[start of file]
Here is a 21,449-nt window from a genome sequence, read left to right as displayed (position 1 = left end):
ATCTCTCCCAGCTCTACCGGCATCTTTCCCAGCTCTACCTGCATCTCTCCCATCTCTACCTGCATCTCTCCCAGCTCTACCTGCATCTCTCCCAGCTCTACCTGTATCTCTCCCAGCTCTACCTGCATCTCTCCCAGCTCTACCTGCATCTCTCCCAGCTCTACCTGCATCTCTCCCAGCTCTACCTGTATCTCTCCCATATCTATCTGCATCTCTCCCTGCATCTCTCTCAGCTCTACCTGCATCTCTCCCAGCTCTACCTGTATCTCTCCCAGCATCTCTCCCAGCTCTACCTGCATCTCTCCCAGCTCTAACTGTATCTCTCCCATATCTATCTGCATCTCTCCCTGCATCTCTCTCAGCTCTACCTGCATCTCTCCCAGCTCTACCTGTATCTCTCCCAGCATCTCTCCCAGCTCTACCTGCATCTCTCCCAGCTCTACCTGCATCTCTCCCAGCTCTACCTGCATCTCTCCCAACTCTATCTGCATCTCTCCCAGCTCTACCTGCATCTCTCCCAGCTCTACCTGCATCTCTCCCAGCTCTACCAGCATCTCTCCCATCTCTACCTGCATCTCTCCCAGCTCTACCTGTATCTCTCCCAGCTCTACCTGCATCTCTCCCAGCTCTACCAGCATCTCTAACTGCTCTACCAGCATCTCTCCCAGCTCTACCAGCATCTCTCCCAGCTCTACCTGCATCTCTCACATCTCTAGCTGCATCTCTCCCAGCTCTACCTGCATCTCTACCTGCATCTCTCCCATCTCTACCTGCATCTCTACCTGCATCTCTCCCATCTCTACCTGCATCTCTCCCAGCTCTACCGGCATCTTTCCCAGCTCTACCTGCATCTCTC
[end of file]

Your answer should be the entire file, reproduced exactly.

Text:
Here is a 21,449-nt window from a genome sequence, read left to right as displayed (position 1 = left end):
ATCTCTCCCAGCTCTACCGGCATCTTTCCCAGCTCTACCTGCATCTCTCCCATCTCTACCTGCATCTCTCCCAGCTCTACCTGCATCTCTCCCAGCTCTACCTGTATCTCTCCCAGCTCTACCTGCATCTCTCCCAGCTCTACCTGCATCTCTCCCAGCTCTACCTGCATCTCTCCCAGCTCTACCTGTATCTCTCCCATATCTATCTGCATCTCTCCCTGCATCTCTCTCAGCTCTACCTGCATCTCTCCCAGCTCTACCTGTATCTCTCCCAGCATCTCTCCCAGCTCTACCTGCATCTCTCCCAGCTCTAACTGTATCTCTCCCATATCTATCTGCATCTCTCCCTGCATCTCTCTCAGCTCTACCTGCATCTCTCCCAGCTCTACCTGTATCTCTCCCAGCATCTCTCCCAGCTCTACCTGCATCTCTCCCAGCTCTACCTGCATCTCTCCCAGCTCTACCTGCATCTCTCCCAACTCTATCTGCATCTCTCCCAGCTCTACCTGCATCTCTCCCAGCTCTACCTGCATCTCTCCCAGCTCTACCAGCATCTCTCCCATCTCTACCTGCATCTCTCCCAGCTCTACCTGTATCTCTCCCAGCTCTACCTGCATCTCTCCCAGCTCTACCAGCATCTCTAACTGCTCTACCAGCATCTCTCCCAGCTCTACCAGCATCTCTCCCAGCTCTACCTGCATCTCTCACATCTCTAGCTGCATCTCTCCCAGCTCTACCTGCATCTCTACCTGCATCTCTCCCATCTCTACCTGCATCTCTACCTGCATCTCTCCCATCTCTACCTGCATCTCTCCCAGCTCTACCGGCATCTTTCCCAGCTCTACCTGCATCTCTC